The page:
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1995-1996 San Diego Wildcards

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San Diego WildcardsContinental Basketball Association (1995-1996)

Born: July 1995 – The Mexico City Aztecas relocate to San Diego, CA
Folded: January 5, 1996

Arena: San Diego Sports Arena

Team Colors:

Owner: Doug Logan

CBA Championships: None

 

San Diego, California is not a wise location to start a professional basketball franchise.   The city has already lost three major league basketball clubs, which has got to be the record, right?   The NBA’s San Diego Rockets (1967-1971) and San Diego Clippers (1978-1984) barely made themselves at home before packing up and heading to greener pastures.  The American Basketball Association washed out in the 1970’s with the San Diego Conquistadors/Sails (1972-1975).

The San Diego Wildcards were a minor league club, part of the Continental Basketball Association.  At the time, the CBA played the role that the D-League does today, operating as a developmental league one-step below the NBA.  The immediate goal of most CBA players was to score a 10-day contract with an NBA club on a club with a short-term need.  The immediate goal of most CBA owners was to find a buyer who might just take this thing off their hands.

The CBA tried valiantly to cultivate an air of mainstream respectability. The truth was that it remained a ramshackle operation during the era of its NBA partnership in the 1980’s and 1990’s – the “Cockroach Basketball Association” as former CBA coach Charley Rosen put it (fondly).  Franchises shifted non-stop. It wasn’t unheard of for teams to go belly-up in the middle of a season.   The Wildcards franchise was shopworn even by CBA standards.  It began as an expansion team in Detroit in 1982 and wandered through the hands of numerous owners in Savannah, Tulsa, Fargo and even Mexico City before rolling into San Diego in July of 1995.

Wildcards owner Doug Logan acquired the franchise from reclusive minor league mogul Horn Chen in the spring of 1994.  Logan worked for the largest concert promoter in Mexico and was trying to assemble a pro sports division in Mexico City that would include a CBA franchise and an Arena Football team.  The CBA franchise, the Aztecas, lasted only one season and the Arena Football club never got off the ground.  By mid-1995, the Mexico effort was dead.   Logan hauled what was left of the Aztecas across the border to San Diego and set up shop for the 1995-96 CBA season.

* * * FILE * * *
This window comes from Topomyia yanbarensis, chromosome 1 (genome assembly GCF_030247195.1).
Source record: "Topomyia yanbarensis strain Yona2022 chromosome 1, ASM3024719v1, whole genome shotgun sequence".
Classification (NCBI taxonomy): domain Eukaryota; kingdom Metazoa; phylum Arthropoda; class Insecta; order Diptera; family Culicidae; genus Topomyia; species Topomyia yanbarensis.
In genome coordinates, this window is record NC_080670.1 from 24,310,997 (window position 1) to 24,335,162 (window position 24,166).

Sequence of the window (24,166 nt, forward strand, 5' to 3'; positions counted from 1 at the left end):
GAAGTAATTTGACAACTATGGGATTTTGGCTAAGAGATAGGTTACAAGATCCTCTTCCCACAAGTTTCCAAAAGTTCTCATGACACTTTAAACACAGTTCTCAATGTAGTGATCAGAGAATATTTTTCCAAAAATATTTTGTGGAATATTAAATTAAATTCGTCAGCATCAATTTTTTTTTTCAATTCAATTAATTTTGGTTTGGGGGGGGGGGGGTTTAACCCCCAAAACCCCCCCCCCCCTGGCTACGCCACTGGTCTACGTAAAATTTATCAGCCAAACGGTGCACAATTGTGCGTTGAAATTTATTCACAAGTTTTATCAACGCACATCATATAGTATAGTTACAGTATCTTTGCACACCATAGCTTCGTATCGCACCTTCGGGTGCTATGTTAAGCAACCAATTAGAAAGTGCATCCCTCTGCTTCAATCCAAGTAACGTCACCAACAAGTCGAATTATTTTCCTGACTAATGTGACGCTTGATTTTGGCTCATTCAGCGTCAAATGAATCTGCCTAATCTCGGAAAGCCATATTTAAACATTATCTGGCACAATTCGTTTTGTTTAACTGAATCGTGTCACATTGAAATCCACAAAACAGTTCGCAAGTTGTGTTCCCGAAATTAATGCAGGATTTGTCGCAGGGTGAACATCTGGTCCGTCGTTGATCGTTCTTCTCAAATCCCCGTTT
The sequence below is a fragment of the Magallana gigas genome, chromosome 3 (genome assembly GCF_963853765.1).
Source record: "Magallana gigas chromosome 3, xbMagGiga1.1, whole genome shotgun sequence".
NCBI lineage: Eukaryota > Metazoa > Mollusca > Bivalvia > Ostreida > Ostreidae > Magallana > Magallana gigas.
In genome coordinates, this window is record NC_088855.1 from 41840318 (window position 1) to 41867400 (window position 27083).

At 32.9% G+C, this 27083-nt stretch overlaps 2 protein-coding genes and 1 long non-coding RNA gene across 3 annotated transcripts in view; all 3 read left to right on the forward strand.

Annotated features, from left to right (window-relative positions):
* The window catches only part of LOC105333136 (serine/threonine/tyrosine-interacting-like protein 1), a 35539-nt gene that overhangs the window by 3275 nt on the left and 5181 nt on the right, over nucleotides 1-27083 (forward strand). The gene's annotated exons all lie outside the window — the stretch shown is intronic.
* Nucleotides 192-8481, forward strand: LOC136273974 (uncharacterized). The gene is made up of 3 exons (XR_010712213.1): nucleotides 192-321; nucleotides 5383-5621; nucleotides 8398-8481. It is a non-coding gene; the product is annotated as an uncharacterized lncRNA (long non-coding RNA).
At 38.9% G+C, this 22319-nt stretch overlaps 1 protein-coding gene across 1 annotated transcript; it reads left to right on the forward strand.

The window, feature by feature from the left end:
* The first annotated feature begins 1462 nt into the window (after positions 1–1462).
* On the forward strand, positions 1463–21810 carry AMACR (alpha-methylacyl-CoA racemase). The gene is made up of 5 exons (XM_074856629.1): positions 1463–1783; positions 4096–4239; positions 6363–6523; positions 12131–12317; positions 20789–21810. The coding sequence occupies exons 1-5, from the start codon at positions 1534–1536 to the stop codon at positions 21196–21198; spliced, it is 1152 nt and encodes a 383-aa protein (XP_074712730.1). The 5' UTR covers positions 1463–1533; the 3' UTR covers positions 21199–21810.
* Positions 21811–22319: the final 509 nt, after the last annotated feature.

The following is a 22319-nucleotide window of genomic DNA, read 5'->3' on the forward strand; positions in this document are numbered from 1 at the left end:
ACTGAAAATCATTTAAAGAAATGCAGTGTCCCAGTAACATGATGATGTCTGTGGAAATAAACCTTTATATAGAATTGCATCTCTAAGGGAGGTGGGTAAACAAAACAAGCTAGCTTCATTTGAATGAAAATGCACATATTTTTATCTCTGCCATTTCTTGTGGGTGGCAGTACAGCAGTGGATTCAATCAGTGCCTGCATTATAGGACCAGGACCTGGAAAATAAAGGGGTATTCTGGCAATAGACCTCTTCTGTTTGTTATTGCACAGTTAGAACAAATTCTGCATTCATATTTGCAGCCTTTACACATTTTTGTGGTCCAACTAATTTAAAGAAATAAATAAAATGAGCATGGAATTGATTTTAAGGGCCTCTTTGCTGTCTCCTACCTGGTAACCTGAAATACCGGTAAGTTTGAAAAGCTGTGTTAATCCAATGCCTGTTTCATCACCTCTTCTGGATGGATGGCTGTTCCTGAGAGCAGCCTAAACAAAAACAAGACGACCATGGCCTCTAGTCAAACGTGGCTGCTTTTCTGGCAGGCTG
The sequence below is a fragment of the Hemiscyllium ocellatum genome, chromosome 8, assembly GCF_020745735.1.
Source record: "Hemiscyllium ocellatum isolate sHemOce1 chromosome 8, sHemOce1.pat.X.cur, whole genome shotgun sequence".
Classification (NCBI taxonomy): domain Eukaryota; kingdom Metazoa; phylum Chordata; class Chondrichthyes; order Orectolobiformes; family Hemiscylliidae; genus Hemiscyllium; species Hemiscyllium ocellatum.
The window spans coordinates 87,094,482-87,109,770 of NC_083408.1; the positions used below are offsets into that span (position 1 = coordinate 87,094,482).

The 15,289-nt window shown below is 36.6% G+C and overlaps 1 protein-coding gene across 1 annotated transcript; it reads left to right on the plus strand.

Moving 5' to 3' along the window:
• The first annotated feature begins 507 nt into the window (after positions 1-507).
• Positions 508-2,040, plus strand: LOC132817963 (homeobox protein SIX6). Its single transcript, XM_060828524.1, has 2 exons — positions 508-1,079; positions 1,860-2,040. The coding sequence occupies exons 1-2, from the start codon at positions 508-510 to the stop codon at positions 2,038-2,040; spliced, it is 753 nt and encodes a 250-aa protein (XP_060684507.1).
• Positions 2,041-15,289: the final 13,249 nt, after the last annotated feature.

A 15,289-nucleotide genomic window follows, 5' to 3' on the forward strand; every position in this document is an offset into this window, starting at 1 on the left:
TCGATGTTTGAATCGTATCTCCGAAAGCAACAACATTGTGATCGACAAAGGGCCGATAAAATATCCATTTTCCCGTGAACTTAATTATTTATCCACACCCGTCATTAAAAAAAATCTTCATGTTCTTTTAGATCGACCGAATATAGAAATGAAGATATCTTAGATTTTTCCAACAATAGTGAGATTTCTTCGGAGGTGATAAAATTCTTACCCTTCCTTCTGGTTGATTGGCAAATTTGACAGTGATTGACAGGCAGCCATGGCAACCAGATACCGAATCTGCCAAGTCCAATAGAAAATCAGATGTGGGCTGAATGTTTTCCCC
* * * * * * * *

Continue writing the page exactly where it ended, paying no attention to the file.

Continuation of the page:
Logan didn’t have the financial resources to underwrite or properly promote the franchise himself.  And all of the sudden he had new competition for his attention.  At the same time the Wildcards were getting off the ground in San Diego in late 1995, Logan was hired as the start-up Commissioner of Major League Soccer.

San Diego WildcardsSan Diegans had zero interest in CBA basketball or the promise of heated rivalries with Quad City, Illinois or Sioux Falls, South Dakota.  The Wildcards persuaded veteran coach Mauro Panaggio to come out of retirement and manage the club.  Panaggio was the winningest coach in CBA history. But he couldn’t get much out of this bunch of Wildcards.   The team got out to a 4-17 start.  By early January, less than two months into the season, the club was $500,000 in debt. The Wildcards averaged only 1,612 fans per game in the 14,000-seat San Diego Sports Arena.  A scheduled January 5th home game against the Shreveport Storm had a pre-sale of five tickets (!) not including season ticket holders.  At this point it was clear there was no future and Logan pulled the plug after two months.  His Logan Sports Enterprises went into bankruptcy a few months later.

Logan would serve as Commissioner of Major League Soccer from 1995 to 1999 and later as CEO of USA Track & Field from 2008 to 2010.

The Wildcards name and ghastly logo (left) were inspired by a sponsorship deal with the nearby Viejas Casino & Turf Club, whose logo appeared on the team jerseys.

 

Links

Continental Basketball Association Media Guides

Continental Basketball Association Programs

 

Additional Sources

“The Wildcards couldn’t draw, so they just fold”, The San Diego Union-Tribune, January 6, 1996

“Wildcards left no assets, lots of unpaid bills”, Mark Zeigler, The San Diego Union-Tribune, January 12, 1997

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